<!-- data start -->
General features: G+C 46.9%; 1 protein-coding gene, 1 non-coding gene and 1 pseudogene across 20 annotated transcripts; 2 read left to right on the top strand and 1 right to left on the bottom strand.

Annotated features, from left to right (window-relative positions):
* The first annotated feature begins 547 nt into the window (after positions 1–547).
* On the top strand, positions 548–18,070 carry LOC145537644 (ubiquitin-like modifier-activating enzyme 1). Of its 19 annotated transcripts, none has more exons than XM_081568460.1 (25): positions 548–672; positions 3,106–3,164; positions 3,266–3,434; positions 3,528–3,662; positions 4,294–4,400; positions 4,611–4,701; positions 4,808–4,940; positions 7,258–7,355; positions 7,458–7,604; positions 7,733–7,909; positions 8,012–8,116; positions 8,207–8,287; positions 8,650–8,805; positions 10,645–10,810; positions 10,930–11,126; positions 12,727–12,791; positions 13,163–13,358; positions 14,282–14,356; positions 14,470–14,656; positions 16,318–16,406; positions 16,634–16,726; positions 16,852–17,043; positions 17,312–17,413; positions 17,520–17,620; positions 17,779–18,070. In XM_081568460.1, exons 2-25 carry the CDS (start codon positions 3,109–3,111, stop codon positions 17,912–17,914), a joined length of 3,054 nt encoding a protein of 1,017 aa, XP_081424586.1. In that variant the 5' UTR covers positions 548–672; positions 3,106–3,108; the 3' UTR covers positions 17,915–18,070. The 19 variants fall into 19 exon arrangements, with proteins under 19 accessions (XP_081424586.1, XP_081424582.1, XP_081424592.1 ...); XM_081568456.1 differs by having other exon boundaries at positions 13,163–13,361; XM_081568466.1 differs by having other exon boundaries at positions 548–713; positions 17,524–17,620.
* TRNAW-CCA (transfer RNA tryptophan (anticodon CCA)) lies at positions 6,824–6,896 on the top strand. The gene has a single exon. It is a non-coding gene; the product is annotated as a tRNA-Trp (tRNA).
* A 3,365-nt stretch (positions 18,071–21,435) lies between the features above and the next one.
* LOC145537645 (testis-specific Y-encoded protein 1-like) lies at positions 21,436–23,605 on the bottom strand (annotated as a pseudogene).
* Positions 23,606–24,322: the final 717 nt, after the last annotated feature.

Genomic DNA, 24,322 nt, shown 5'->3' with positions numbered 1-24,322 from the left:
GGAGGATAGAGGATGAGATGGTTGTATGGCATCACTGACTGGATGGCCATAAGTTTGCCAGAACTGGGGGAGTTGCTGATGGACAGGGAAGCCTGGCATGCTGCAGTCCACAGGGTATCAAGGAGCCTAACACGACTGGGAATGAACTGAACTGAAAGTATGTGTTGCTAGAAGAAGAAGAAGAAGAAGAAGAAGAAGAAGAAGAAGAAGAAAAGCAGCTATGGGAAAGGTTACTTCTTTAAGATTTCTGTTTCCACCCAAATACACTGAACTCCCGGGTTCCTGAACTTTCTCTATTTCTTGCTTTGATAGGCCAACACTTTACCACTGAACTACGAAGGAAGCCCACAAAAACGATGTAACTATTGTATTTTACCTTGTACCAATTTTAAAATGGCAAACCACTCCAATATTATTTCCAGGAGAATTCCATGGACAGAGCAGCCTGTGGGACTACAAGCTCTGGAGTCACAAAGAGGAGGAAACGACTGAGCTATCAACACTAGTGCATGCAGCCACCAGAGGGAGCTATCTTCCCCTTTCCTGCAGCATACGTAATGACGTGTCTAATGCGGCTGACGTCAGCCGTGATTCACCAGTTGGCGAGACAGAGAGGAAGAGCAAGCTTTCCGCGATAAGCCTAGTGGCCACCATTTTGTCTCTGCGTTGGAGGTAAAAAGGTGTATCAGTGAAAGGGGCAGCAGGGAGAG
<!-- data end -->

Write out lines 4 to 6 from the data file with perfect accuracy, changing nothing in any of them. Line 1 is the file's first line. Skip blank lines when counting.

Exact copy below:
* On the top strand, positions 548–18,070 carry LOC145537644 (ubiquitin-like modifier-activating enzyme 1). Of its 19 annotated transcripts, none has more exons than XM_081568460.1 (25): positions 548–672; positions 3,106–3,164; positions 3,266–3,434; positions 3,528–3,662; positions 4,294–4,400; positions 4,611–4,701; positions 4,808–4,940; positions 7,258–7,355; positions 7,458–7,604; positions 7,733–7,909; positions 8,012–8,116; positions 8,207–8,287; positions 8,650–8,805; positions 10,645–10,810; positions 10,930–11,126; positions 12,727–12,791; positions 13,163–13,358; positions 14,282–14,356; positions 14,470–14,656; positions 16,318–16,406; positions 16,634–16,726; positions 16,852–17,043; positions 17,312–17,413; positions 17,520–17,620; positions 17,779–18,070. In XM_081568460.1, exons 2-25 carry the CDS (start codon positions 3,109–3,111, stop codon positions 17,912–17,914), a joined length of 3,054 nt encoding a protein of 1,017 aa, XP_081424586.1. In that variant the 5' UTR covers positions 548–672; positions 3,106–3,108; the 3' UTR covers positions 17,915–18,070. The 19 variants fall into 19 exon arrangements, with proteins under 19 accessions (XP_081424586.1, XP_081424582.1, XP_081424592.1 ...); XM_081568456.1 differs by having other exon boundaries at positions 13,163–13,361; XM_081568466.1 differs by having other exon boundaries at positions 548–713; positions 17,524–17,620.
* TRNAW-CCA (transfer RNA tryptophan (anticodon CCA)) lies at positions 6,824–6,896 on the top strand. The gene has a single exon. It is a non-coding gene; the product is annotated as a tRNA-Trp (tRNA).
* A 3,365-nt stretch (positions 18,071–21,435) lies between the features above and the next one.